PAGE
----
Can I Tell You a Story?
It’s an amazing story. It first appeared as an article by Gene Weingarten in The Washington Post on Sunday, April 8, 2007 and subsequently was published in a collection of his articles entitled, The Fiddler in the Subway. Here is my version of the essence of the story.
At 7:51 AM on Friday, January 12, 2007, a rather non-descript young man entered the L’Enfant subway station. It happened during the height of the morning rush hour in one of the busiest stations in Washington, D.C. Josh Bell, perhaps the greatest violinist of his generation, positioned himself in front of a wall near a trash can and then from the small case he carried, he removed a violin. This was not just any violin; it was hand-crafted in 1751 by none other than Antonio Stradivari who by most accounts was the greatest violin maker of all time. Bell had bought the instrument for $3.5 million dollars. He carefully removed the instrument from its case, swiveled the case around to face the crowds, threw in a couple of dollars as “seed money,” and began to play. For exactly 43 minutes, Bell played six classical pieces that would challenge the best of violinists. These were masterpieces that had endured for centuries on their brilliance alone, music that had filled the most majestic cathedrals and the greatest concert halls the world over. He played with acrobatic enthusiasm, his passion for the music was clearly seen in the movements of his body. He made his violin sing and dance, laugh and cry. Yet he never drew a crowd, never even a group of three or four at one time. In the three-quarters of an hour that Joshua Bell played, how many of the 1097 people that passed his way do you think stopped to listen? Maybe half? That would be 548.5. No. Maybe a third? That’s 365. No. Surely a fourth? 274. OK, at least 10% stopped, right? 110 people. No. Would you believe that of the 1097 people in that 43 minutes only 7 people stopped for at least 1 minute?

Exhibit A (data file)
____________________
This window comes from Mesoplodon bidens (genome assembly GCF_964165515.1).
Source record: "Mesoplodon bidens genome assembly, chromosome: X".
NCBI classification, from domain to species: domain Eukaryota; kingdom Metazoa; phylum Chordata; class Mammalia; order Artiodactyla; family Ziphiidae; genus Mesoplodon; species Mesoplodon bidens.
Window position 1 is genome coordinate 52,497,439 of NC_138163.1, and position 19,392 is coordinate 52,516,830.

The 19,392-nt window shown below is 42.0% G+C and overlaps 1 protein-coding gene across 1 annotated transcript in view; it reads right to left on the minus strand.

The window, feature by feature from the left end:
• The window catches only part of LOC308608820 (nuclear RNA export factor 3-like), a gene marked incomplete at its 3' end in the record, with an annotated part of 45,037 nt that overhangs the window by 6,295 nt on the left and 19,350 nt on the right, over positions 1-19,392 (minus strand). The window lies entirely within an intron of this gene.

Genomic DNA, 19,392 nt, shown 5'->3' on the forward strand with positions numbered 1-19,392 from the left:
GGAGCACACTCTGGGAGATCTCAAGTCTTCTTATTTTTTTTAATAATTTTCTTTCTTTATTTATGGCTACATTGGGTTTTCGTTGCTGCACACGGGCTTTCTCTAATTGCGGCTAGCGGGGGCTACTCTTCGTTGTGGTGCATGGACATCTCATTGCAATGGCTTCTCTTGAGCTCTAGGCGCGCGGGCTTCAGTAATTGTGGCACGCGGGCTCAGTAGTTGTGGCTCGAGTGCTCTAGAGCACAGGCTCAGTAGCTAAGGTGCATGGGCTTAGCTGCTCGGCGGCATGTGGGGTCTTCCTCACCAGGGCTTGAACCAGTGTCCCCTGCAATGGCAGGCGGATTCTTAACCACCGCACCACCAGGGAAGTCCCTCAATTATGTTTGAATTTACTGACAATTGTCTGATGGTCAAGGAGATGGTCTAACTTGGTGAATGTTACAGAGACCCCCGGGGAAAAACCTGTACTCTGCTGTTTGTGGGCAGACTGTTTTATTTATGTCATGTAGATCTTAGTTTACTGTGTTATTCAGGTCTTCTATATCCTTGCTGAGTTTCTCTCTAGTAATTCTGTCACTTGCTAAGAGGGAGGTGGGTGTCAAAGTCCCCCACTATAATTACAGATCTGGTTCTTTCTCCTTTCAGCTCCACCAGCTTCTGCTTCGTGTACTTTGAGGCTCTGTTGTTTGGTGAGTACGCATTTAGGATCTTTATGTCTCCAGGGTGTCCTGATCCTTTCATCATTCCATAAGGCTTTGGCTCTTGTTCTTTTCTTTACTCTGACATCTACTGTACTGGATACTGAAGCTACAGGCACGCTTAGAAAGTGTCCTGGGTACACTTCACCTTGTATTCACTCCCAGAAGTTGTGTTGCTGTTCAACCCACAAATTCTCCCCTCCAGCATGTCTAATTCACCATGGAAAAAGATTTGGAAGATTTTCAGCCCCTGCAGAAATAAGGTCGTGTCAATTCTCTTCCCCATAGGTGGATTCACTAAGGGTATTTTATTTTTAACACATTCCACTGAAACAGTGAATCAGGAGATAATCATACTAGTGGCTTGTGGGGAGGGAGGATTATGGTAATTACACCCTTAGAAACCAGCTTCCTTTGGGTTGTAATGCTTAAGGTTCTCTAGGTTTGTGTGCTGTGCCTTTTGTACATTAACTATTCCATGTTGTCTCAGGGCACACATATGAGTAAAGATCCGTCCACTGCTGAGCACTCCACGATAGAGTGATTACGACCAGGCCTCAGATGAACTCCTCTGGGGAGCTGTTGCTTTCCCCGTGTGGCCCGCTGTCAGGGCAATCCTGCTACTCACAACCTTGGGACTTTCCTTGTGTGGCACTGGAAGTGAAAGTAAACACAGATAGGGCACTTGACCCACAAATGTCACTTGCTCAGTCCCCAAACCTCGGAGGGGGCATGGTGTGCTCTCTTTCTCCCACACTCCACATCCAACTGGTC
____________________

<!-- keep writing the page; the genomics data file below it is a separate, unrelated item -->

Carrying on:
One of the world’s greatest violinists was playing some of the world’s greatest music on one of the world’s most valuable violins. Yet for 1090 out of 1097 people, Bell and his music were of little consequence. As far as they were concerned the musician and his music were simply irrelevant. Bell was there, but they were unaware because they did not care.
When I first read that story, it hit me like a ton of bricks and I find myself returning to it often.It was not just a story about a great musician and an unappreciative crowd of people. It was a story about my relationship to God, the Great Musician. I’m pretty sure that if I had been in that subway station that day, I would have been one of the 1090 who were so “on the run” that they had no time, not even a minute to be attentive to the incredible beauty of the music. Generally speaking, both my body and my mind are always “on the run.” We live in a culture that defines who we are by what we do and the more we do the better. “Busyness” is a virtue, and anything less is a sin. In 1831, a young French sociologist named Alexis de Tocqueville visited the United States and found himself impressed, bemused and slightly dismayed at the degree to which people were driven, to the exclusion of everything else, by hard work and the accumulation of wealth. It is the American way.
I can’t help but wonder about what we might be missing along the way.
Might we be missing the voice of the God who is with us? Matthew frames his gospel with the announcement that God is with us. At the beginning of his gospel, we learn that Jesus will be called Emmanuel, which means “God is with us” (1:23). At the end of his gospel, the last words of Jesus are, “Lo, I am with you always” (28:20). What if this God who is with us is actually trying to speak to us? Are we prepared to listen? Do we have room in our schedule to give our attention to the God who is speaking, or will we pass him by on the way to our more “important” things?
Might I suggest that one thing we have learned from this time of pandemic is that our “normal” can be radically altered almost overnight. Maybe this offers us an opportunity to begin to think seriously about the radical changes that the God who is with us might be calling us to make. If you are willing to take that risk, here are some questions that might just get the ball rolling:
If our relationship with God is, indeed, the primary relationship in our lives, how should this relationship manifest itself both in our prayer closet and the public square?
If I take this relationship seriously, am I as willing to listen to God as I am to speak to God?
If I take seriously the presence of God in my life, what am I doing that I should not continue doing?
If I take seriously the presence of God in my life, what do I need to be doing that I am not now doing?
I don’t know about you, but I don’t want to spend the rest of my life oblivious to the great music and art and literature, etc. that comes my way. More importantly, and everything else pales in importance, I don’t want to spend the rest of my life oblivious to the presence of the God who is with us every moment of everyday.
In one of the beautiful prayers in his book Confessions, Augustine (354-430) writes these haunting words, “You were with me, but I was not with you.” The good news is that God is with us. The question is, “Are we with God?”